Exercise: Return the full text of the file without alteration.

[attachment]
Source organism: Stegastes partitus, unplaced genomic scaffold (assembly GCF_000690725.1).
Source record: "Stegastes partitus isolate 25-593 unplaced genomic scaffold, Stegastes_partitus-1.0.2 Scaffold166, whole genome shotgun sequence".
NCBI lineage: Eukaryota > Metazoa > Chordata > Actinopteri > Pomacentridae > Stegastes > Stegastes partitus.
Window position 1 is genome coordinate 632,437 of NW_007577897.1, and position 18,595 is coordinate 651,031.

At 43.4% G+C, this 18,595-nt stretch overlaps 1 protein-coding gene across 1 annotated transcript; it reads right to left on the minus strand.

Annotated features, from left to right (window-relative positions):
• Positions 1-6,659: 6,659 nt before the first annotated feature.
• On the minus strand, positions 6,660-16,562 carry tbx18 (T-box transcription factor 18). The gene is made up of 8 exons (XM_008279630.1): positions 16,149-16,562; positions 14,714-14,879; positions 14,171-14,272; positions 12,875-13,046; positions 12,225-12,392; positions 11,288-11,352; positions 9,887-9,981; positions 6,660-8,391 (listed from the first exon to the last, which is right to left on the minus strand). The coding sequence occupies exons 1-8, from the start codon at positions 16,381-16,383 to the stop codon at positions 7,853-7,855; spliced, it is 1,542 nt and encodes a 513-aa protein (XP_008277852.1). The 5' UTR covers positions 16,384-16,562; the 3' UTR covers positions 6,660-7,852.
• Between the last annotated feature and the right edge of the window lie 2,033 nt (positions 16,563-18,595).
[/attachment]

Source organism: Stegastes partitus, unplaced genomic scaffold (assembly GCF_000690725.1).
Source record: "Stegastes partitus isolate 25-593 unplaced genomic scaffold, Stegastes_partitus-1.0.2 Scaffold166, whole genome shotgun sequence".
NCBI lineage: Eukaryota > Metazoa > Chordata > Actinopteri > Pomacentridae > Stegastes > Stegastes partitus.
Window position 1 is genome coordinate 632,437 of NW_007577897.1, and position 18,595 is coordinate 651,031.

At 43.4% G+C, this 18,595-nt stretch overlaps 1 protein-coding gene across 1 annotated transcript; it reads right to left on the minus strand.

Annotated features, from left to right (window-relative positions):
• Positions 1-6,659: 6,659 nt before the first annotated feature.
• On the minus strand, positions 6,660-16,562 carry tbx18 (T-box transcription factor 18). The gene is made up of 8 exons (XM_008279630.1): positions 16,149-16,562; positions 14,714-14,879; positions 14,171-14,272; positions 12,875-13,046; positions 12,225-12,392; positions 11,288-11,352; positions 9,887-9,981; positions 6,660-8,391 (listed from the first exon to the last, which is right to left on the minus strand). The coding sequence occupies exons 1-8, from the start codon at positions 16,381-16,383 to the stop codon at positions 7,853-7,855; spliced, it is 1,542 nt and encodes a 513-aa protein (XP_008277852.1). The 5' UTR covers positions 16,384-16,562; the 3' UTR covers positions 6,660-7,852.
• Between the last annotated feature and the right edge of the window lie 2,033 nt (positions 16,563-18,595).